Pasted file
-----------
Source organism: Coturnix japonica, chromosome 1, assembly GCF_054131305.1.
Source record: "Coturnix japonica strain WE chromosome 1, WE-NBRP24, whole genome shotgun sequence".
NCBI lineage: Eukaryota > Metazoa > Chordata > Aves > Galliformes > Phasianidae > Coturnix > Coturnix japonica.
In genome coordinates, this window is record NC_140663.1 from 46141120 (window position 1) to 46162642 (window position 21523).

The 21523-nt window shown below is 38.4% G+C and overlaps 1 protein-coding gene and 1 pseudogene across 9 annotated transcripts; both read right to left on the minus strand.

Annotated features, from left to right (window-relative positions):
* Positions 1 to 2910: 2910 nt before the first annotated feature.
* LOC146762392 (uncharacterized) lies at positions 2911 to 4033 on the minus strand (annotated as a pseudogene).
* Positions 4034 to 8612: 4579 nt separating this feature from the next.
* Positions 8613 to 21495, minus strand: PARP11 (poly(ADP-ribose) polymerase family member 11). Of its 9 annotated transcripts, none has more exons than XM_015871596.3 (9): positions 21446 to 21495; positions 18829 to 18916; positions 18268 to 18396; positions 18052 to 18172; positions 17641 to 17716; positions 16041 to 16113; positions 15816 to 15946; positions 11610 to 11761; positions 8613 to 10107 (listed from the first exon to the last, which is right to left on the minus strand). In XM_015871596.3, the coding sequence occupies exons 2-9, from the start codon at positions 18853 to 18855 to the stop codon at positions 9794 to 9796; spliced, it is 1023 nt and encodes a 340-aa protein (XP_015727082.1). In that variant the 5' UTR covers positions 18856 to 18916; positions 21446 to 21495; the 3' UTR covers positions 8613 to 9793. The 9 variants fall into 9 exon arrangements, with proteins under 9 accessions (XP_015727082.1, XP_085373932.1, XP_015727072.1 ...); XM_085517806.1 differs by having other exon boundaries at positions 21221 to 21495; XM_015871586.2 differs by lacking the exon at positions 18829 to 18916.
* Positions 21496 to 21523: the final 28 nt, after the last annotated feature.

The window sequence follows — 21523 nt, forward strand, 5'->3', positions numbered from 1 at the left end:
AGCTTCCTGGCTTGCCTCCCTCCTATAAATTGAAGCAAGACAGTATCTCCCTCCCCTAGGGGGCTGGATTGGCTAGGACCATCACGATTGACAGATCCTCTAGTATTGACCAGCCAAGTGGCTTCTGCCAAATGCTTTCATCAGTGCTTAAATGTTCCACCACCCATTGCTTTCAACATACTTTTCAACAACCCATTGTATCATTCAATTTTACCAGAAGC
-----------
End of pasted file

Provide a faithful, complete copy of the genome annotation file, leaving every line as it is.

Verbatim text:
Source organism: Coturnix japonica, chromosome 1, assembly GCF_054131305.1.
Source record: "Coturnix japonica strain WE chromosome 1, WE-NBRP24, whole genome shotgun sequence".
NCBI lineage: Eukaryota > Metazoa > Chordata > Aves > Galliformes > Phasianidae > Coturnix > Coturnix japonica.
In genome coordinates, this window is record NC_140663.1 from 46141120 (window position 1) to 46162642 (window position 21523).

The 21523-nt window shown below is 38.4% G+C and overlaps 1 protein-coding gene and 1 pseudogene across 9 annotated transcripts; both read right to left on the minus strand.

Annotated features, from left to right (window-relative positions):
* Positions 1 to 2910: 2910 nt before the first annotated feature.
* LOC146762392 (uncharacterized) lies at positions 2911 to 4033 on the minus strand (annotated as a pseudogene).
* Positions 4034 to 8612: 4579 nt separating this feature from the next.
* Positions 8613 to 21495, minus strand: PARP11 (poly(ADP-ribose) polymerase family member 11). Of its 9 annotated transcripts, none has more exons than XM_015871596.3 (9): positions 21446 to 21495; positions 18829 to 18916; positions 18268 to 18396; positions 18052 to 18172; positions 17641 to 17716; positions 16041 to 16113; positions 15816 to 15946; positions 11610 to 11761; positions 8613 to 10107 (listed from the first exon to the last, which is right to left on the minus strand). In XM_015871596.3, the coding sequence occupies exons 2-9, from the start codon at positions 18853 to 18855 to the stop codon at positions 9794 to 9796; spliced, it is 1023 nt and encodes a 340-aa protein (XP_015727082.1). In that variant the 5' UTR covers positions 18856 to 18916; positions 21446 to 21495; the 3' UTR covers positions 8613 to 9793. The 9 variants fall into 9 exon arrangements, with proteins under 9 accessions (XP_015727082.1, XP_085373932.1, XP_015727072.1 ...); XM_085517806.1 differs by having other exon boundaries at positions 21221 to 21495; XM_015871586.2 differs by lacking the exon at positions 18829 to 18916.
* Positions 21496 to 21523: the final 28 nt, after the last annotated feature.

The window sequence follows — 21523 nt, forward strand, 5'->3', positions numbered from 1 at the left end:
AGCTTCCTGGCTTGCCTCCCTCCTATAAATTGAAGCAAGACAGTATCTCCCTCCCCTAGGGGGCTGGATTGGCTAGGACCATCACGATTGACAGATCCTCTAGTATTGACCAGCCAAGTGGCTTCTGCCAAATGCTTTCATCAGTGCTTAAATGTTCCACCACCCATTGCTTTCAACATACTTTTCAACAACCCATTGTATCATTCAATTTTACCAGAAGC